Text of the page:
16. Tammie,
    I agree. After reading safety ratings for other airlines I feel a heck of a lot better. Im kind of of glad my company switched to them after reading safety ratings on some of these other airlines. Have fun in Paris. Wishing you a safe trip!

  17. @STEVE

    The preferred technique in landing in crosswinds in this airplane at delta is “Decrab during the flare”

    The wing low method and touching down in a crab are not recommended.

  18. @steve

    At delta in this airplane the recommended technique landing in crosswinds is to “decrab during the flare”

    Touching down in a crab or the wing low method are not recommended

  19. I worked for Delta 34 years as a mechanic and later as an inspector in Atlanta and been evolved lots of repairs on planes I can assure anyone flying in this plane that it is repaired to a stronger standard than when new. I probably would prefer to be on this plane. No problem here!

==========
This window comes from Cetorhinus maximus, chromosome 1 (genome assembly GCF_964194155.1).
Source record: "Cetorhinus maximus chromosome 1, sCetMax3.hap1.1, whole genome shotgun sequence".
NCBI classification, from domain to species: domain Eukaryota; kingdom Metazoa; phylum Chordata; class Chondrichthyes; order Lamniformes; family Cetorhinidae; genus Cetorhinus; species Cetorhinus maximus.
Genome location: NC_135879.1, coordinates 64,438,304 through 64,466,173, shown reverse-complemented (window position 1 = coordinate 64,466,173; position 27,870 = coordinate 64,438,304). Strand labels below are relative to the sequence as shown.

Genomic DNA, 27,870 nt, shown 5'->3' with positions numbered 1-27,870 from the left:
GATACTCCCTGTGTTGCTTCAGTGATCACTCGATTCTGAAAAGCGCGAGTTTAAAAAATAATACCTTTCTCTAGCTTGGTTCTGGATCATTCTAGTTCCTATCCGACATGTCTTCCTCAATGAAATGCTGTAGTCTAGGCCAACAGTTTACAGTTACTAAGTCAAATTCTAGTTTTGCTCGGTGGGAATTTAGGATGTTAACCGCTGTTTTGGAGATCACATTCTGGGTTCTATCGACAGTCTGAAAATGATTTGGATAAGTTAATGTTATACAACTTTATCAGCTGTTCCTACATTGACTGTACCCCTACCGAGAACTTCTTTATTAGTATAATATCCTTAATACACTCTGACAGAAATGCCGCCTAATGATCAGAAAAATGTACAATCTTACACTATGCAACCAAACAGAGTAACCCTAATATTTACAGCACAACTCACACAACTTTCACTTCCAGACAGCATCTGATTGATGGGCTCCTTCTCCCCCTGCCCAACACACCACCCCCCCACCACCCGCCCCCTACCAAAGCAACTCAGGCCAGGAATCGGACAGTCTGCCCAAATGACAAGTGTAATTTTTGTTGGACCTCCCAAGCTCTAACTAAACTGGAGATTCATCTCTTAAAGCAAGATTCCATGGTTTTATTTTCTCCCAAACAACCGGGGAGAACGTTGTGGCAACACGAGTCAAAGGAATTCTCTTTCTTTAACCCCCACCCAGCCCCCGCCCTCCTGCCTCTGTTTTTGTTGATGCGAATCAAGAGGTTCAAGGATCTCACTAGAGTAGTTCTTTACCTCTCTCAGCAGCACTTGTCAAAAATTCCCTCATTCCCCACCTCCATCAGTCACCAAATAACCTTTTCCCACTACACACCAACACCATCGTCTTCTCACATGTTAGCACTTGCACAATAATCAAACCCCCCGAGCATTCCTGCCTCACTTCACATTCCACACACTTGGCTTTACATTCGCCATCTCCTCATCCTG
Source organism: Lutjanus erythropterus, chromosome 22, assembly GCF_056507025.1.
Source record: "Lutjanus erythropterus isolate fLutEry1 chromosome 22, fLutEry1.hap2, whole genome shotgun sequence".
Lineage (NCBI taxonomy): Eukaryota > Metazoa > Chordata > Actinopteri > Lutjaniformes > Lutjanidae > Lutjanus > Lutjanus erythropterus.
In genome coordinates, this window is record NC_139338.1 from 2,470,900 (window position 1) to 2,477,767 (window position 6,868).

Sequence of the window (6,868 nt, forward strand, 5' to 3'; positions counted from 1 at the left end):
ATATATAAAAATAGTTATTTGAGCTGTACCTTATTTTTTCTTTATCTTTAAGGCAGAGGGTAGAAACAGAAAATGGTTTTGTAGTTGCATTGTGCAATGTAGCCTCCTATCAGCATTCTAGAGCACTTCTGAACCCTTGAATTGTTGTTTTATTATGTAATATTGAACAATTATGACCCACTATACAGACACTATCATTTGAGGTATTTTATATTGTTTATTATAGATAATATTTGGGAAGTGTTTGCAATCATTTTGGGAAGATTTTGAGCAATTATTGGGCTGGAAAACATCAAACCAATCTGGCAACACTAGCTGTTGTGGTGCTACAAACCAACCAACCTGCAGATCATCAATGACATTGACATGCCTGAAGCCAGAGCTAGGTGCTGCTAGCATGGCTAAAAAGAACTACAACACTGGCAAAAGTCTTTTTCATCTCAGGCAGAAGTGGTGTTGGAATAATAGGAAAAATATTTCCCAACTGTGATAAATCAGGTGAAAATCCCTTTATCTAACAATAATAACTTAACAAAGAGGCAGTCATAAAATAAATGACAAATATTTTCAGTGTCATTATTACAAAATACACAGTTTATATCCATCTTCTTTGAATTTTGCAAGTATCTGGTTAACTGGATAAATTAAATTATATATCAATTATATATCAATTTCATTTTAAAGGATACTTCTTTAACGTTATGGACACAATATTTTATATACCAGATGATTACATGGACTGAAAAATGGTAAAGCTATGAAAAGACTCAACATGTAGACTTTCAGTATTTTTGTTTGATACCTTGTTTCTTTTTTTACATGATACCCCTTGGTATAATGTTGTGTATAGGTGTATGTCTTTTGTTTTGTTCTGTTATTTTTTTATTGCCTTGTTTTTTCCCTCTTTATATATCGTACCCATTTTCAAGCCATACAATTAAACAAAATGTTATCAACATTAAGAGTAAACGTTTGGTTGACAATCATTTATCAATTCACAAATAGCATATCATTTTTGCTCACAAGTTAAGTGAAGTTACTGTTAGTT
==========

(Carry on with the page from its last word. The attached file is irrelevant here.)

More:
20. Many years ago at EWR a L0111 landed ( hard) and ruptured the fuel tank & cracked the main spar. It was towed to the freight office parking area. Many mechanics were brought in from ATL. The plane was raised on Jacks and a large tarp covered the plane. Lockheed said it would take x number of days to repair. Our mechanics had the plane in the air back to ATL for additional repairs in half the time of Lockheeds est. Delta sent me a piece of the tarp that covered the plane with a letter signed by Mr. Garrett thanking me for whatever assistance I provided. Our mechanics were and are the best in the business.

  21. @Timothy J. Petkus
    What do you think about 737-800 ng issues?
    I am supposed to fly Alaska and they use that fleet. Thank you!